From Publishers Weekly
The lives of Kurt Gödel (1906" 1978) and Alan Turing (1912" 1954) never crossed physically, but did intellectually: Gödel's incompleteness theorem implies a sort of Platonism, and Turing's mechanical decision theory implies, conversely, hard-nosed materialism. Levin, a mathematician, juxtaposes both lives in her debut novel. She begins with Gödel as a young man in Vienna, his incompleteness theorem destroying the line of inquiry (arguably spearheaded by Wittgenstein, who cameos)that argued math was complete in itself; his courtship with a nightclub dancer, Adele; his misunderstanding of the Nazi takeover of Austria. Alan Turing's not very charmed life is skewed not only by what looks like autism but by being hounded for his homosexuality in Britain"after breaking the German Enigma code during WWII. Turing is an innocent in many ways, while Gödel, a greater thinker, is a monster of selfishness; both, however, have a passion for the invisible that is hard to dramatize. Gödel becomes a paranoid old man, living with Adele (who comes alive through Levin's shrewd novelistic guesswork) in solitude in Princeton, and eventually starving himself to death. Levin is sympathetic to all concerned, but doesn't quite make a larger point, dramatic or otherwise. (Aug. 25)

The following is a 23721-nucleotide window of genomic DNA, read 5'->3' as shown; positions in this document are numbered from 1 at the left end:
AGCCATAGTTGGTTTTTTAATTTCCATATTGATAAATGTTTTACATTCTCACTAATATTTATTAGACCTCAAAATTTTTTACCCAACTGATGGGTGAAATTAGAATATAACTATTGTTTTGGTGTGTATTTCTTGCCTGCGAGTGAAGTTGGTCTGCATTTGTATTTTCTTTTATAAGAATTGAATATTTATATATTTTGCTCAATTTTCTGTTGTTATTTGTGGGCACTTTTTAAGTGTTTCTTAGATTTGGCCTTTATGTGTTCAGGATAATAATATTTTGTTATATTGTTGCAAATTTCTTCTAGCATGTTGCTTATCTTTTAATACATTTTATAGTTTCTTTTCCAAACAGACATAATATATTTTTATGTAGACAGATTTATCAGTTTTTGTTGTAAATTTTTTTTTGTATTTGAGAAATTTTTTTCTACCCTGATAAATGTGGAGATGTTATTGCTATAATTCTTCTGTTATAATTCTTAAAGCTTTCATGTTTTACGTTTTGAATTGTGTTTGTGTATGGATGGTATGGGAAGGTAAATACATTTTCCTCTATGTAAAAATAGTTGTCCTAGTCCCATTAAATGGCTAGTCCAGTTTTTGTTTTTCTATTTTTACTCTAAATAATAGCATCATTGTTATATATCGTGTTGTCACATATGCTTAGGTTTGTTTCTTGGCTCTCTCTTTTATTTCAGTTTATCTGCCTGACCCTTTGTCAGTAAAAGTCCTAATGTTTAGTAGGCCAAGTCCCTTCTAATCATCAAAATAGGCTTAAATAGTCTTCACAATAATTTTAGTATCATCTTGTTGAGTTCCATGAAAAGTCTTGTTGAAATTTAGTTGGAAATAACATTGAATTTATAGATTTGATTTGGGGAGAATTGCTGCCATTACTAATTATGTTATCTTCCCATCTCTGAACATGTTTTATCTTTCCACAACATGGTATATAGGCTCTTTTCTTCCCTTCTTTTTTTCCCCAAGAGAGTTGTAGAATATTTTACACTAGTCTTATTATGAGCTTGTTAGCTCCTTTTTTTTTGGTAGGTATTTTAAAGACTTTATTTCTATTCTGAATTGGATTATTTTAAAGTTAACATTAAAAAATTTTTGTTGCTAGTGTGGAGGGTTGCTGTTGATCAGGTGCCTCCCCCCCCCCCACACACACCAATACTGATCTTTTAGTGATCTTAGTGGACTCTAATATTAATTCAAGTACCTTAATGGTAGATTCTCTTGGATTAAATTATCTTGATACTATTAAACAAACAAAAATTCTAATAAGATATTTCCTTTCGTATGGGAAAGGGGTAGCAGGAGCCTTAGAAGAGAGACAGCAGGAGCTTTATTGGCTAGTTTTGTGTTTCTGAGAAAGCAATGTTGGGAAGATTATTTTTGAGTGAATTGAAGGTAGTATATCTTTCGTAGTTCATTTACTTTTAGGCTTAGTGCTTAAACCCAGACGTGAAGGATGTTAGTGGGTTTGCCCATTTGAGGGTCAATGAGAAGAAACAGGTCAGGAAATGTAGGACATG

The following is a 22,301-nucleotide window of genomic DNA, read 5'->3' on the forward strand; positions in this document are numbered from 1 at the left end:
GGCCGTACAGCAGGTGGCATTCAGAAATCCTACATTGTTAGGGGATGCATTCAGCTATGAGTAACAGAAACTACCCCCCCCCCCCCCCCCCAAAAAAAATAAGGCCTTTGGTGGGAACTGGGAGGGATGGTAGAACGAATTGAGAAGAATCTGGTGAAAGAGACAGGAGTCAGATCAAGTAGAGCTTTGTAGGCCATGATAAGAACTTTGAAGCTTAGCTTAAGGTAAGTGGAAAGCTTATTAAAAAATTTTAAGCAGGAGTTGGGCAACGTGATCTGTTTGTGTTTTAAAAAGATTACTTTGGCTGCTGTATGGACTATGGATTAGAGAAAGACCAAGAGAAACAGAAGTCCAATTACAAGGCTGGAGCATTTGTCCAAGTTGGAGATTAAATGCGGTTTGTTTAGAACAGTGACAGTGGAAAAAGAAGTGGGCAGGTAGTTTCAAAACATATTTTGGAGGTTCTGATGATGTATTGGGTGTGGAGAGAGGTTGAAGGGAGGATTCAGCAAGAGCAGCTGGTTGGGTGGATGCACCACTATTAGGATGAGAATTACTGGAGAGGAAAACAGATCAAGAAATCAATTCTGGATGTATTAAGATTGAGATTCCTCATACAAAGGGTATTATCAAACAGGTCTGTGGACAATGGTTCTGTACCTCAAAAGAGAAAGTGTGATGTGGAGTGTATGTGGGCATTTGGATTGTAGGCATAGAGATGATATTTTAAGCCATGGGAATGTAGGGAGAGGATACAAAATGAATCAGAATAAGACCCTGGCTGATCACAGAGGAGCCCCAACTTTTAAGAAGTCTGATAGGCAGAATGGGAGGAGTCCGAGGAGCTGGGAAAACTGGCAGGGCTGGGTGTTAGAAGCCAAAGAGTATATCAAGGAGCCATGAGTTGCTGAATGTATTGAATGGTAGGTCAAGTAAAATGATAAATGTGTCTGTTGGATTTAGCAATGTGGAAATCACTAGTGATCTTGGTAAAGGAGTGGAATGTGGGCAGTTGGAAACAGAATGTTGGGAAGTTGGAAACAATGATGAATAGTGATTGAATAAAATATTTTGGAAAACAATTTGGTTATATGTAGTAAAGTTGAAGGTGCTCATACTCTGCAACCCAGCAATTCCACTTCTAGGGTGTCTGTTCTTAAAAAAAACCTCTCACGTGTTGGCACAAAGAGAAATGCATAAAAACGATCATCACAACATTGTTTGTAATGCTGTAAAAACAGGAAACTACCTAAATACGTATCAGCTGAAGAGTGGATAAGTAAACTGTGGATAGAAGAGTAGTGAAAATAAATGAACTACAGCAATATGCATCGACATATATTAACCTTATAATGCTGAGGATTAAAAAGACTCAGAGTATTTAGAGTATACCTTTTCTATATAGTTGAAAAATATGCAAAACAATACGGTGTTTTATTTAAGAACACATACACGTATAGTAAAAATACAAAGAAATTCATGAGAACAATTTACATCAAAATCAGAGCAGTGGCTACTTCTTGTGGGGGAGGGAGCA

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“Intelligent . . . compelling. . . . As Levin alternates between the lives of Turing and G?del, she delivers a convincing, palpably human portrait of solitary genius.” —The Philadelphia Inquirer
“A simple work of genius.”—Toronto Globe & Mail
“Her characters and their century come brilliantly . . . alive.” —The Los Angeles Times Book Review
“Like a lyrical mash-up, Levin interweaves the personal narrative style of her first book with taut prose evocative of Alan Lightman's Einstein's Dreams
.” —Seed Magazine